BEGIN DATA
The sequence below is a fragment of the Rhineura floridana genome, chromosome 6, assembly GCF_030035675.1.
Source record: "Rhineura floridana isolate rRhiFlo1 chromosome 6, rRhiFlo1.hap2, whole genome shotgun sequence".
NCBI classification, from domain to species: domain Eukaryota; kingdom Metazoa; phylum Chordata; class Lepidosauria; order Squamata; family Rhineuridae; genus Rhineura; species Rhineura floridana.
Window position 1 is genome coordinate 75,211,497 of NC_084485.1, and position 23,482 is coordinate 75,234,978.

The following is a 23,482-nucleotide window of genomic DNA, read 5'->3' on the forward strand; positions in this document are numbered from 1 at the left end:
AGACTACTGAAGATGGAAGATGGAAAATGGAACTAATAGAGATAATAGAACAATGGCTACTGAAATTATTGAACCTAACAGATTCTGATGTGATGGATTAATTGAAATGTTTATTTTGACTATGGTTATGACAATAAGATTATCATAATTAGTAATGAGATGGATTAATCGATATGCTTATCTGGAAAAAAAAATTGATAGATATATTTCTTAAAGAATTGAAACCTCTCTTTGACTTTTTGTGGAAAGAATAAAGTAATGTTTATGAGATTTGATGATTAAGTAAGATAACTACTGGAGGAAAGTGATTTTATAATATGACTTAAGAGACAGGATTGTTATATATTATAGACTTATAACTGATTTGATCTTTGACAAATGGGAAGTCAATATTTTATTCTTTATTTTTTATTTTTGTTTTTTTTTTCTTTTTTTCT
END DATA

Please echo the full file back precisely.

The sequence below is a fragment of the Rhineura floridana genome, chromosome 6, assembly GCF_030035675.1.
Source record: "Rhineura floridana isolate rRhiFlo1 chromosome 6, rRhiFlo1.hap2, whole genome shotgun sequence".
NCBI classification, from domain to species: domain Eukaryota; kingdom Metazoa; phylum Chordata; class Lepidosauria; order Squamata; family Rhineuridae; genus Rhineura; species Rhineura floridana.
Window position 1 is genome coordinate 75,211,497 of NC_084485.1, and position 23,482 is coordinate 75,234,978.

The following is a 23,482-nucleotide window of genomic DNA, read 5'->3' on the forward strand; positions in this document are numbered from 1 at the left end:
AGACTACTGAAGATGGAAGATGGAAAATGGAACTAATAGAGATAATAGAACAATGGCTACTGAAATTATTGAACCTAACAGATTCTGATGTGATGGATTAATTGAAATGTTTATTTTGACTATGGTTATGACAATAAGATTATCATAATTAGTAATGAGATGGATTAATCGATATGCTTATCTGGAAAAAAAAATTGATAGATATATTTCTTAAAGAATTGAAACCTCTCTTTGACTTTTTGTGGAAAGAATAAAGTAATGTTTATGAGATTTGATGATTAAGTAAGATAACTACTGGAGGAAAGTGATTTTATAATATGACTTAAGAGACAGGATTGTTATATATTATAGACTTATAACTGATTTGATCTTTGACAAATGGGAAGTCAATATTTTATTCTTTATTTTTTATTTTTGTTTTTTTTTTCTTTTTTTCT